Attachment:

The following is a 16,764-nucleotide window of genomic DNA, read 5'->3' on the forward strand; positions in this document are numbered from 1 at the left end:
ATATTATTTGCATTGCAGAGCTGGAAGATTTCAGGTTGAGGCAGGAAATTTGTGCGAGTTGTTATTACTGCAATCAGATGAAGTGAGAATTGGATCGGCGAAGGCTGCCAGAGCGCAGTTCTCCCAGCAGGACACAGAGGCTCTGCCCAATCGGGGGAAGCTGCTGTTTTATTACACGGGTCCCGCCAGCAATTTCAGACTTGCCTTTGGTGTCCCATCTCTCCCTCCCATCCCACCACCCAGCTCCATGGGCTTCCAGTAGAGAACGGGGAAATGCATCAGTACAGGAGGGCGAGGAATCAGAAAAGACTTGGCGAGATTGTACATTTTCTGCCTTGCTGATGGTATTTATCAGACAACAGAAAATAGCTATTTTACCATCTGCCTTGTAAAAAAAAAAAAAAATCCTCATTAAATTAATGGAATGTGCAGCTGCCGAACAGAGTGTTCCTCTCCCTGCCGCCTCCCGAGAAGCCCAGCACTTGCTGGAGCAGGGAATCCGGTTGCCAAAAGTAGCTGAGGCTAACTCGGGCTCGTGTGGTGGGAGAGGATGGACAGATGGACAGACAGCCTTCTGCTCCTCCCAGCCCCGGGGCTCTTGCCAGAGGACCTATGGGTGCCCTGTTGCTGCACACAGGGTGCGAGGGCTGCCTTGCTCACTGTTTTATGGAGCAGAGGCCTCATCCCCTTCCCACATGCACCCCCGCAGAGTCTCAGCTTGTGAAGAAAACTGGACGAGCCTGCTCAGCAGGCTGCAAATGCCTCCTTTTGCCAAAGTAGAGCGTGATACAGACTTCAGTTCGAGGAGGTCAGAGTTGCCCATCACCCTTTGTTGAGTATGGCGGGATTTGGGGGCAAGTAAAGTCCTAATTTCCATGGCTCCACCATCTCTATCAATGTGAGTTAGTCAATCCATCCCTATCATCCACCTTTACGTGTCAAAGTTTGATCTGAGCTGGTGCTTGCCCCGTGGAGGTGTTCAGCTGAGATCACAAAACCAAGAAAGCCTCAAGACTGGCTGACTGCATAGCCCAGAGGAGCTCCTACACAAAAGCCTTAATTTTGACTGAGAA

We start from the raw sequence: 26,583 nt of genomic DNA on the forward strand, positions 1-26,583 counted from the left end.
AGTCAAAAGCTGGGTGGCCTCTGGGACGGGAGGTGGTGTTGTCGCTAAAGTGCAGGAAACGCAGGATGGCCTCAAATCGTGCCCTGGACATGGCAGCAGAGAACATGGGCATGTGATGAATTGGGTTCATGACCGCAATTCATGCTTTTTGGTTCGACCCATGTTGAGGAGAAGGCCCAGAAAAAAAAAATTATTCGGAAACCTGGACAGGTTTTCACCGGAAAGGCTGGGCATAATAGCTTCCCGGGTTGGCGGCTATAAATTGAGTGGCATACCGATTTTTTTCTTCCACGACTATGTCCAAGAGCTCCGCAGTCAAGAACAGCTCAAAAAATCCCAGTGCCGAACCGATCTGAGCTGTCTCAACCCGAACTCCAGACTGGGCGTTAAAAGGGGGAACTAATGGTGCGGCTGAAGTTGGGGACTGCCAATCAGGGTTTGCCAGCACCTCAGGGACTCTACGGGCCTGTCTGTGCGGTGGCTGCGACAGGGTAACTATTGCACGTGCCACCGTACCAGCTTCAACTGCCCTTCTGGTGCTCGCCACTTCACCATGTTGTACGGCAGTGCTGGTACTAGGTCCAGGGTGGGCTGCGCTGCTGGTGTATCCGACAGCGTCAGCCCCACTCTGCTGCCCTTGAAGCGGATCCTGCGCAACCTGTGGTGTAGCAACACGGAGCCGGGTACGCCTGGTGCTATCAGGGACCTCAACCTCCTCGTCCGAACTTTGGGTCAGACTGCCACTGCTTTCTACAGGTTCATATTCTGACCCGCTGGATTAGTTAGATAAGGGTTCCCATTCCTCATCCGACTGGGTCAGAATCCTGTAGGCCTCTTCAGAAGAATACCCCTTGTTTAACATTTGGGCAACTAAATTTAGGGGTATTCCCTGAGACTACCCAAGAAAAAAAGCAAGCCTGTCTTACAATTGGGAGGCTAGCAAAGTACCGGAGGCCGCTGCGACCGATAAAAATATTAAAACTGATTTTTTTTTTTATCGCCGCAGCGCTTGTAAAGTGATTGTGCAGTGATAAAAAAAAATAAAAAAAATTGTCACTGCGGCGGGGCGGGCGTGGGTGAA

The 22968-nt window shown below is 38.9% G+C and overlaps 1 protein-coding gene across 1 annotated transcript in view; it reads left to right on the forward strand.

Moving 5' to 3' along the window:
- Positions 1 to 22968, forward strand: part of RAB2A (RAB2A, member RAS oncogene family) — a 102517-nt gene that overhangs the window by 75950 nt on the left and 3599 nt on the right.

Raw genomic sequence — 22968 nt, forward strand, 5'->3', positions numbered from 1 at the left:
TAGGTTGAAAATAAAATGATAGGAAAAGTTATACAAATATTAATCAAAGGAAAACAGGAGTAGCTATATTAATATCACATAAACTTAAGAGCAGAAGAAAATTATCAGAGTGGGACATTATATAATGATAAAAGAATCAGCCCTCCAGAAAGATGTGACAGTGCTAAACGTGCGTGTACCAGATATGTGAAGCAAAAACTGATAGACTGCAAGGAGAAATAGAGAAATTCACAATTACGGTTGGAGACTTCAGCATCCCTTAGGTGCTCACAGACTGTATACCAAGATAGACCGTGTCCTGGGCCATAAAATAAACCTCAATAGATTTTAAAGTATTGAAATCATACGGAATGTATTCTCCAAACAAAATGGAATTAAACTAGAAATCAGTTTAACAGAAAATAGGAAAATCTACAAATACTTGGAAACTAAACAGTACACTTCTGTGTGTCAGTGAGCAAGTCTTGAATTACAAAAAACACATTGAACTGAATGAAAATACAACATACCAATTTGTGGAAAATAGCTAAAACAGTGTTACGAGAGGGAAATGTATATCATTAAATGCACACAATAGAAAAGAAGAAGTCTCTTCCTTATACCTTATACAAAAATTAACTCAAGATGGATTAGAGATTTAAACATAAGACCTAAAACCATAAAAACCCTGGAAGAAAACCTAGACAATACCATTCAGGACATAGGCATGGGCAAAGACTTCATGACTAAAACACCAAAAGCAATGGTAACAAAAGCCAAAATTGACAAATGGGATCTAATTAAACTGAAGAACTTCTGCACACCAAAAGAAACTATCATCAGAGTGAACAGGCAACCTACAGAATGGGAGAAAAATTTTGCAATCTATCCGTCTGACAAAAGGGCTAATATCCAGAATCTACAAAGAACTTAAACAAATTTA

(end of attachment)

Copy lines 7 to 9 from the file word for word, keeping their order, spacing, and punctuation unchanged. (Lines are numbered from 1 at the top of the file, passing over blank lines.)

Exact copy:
- Positions 1 to 22968, forward strand: part of RAB2A (RAB2A, member RAS oncogene family) — a 102517-nt gene that overhangs the window by 75950 nt on the left and 3599 nt on the right.

Raw genomic sequence — 22968 nt, forward strand, 5'->3', positions numbered from 1 at the left:
TAGGTTGAAAATAAAATGATAGGAAAAGTTATACAAATATTAATCAAAGGAAAACAGGAGTAGCTATATTAATATCACATAAACTTAAGAGCAGAAGAAAATTATCAGAGTGGGACATTATATAATGATAAAAGAATCAGCCCTCCAGAAAGATGTGACAGTGCTAAACGTGCGTGTACCAGATATGTGAAGCAAAAACTGATAGACTGCAAGGAGAAATAGAGAAATTCACAATTACGGTTGGAGACTTCAGCATCCCTTAGGTGCTCACAGACTGTATACCAAGATAGACCGTGTCCTGGGCCATAAAATAAACCTCAATAGATTTTAAAGTATTGAAATCATACGGAATGTATTCTCCAAACAAAATGGAATTAAACTAGAAATCAGTTTAACAGAAAATAGGAAAATCTACAAATACTTGGAAACTAAACAGTACACTTCTGTGTGTCAGTGAGCAAGTCTTGAATTACAAAAAACACATTGAACTGAATGAAAATACAACATACCAATTTGTGGAAAATAGCTAAAACAGTGTTACGAGAGGGAAATGTATATCATTAAATGCACACAATAGAAAAGAAGAAGTCTCTTCCTTATACCTTATACAAAAATTAACTCAAGATGGATTAGAGATTTAAACATAAGACCTAAAACCATAAAAACCCTGGAAGAAAACCTAGACAATACCATTCAGGACATAGGCATGGGCAAAGACTTCATGACTAAAACACCAAAAGCAATGGTAACAAAAGCCAAAATTGACAAATGGGATCTAATTAAACTGAAGAACTTCTGCACACCAAAAGAAACTATCATCAGAGTGAACAGGCAACCTACAGAATGGGAGAAAAATTTTGCAATCTATCCGTCTGACAAAAGGGCTAATATCCAGAATCTACAAAGAACTTAAACAAATTTA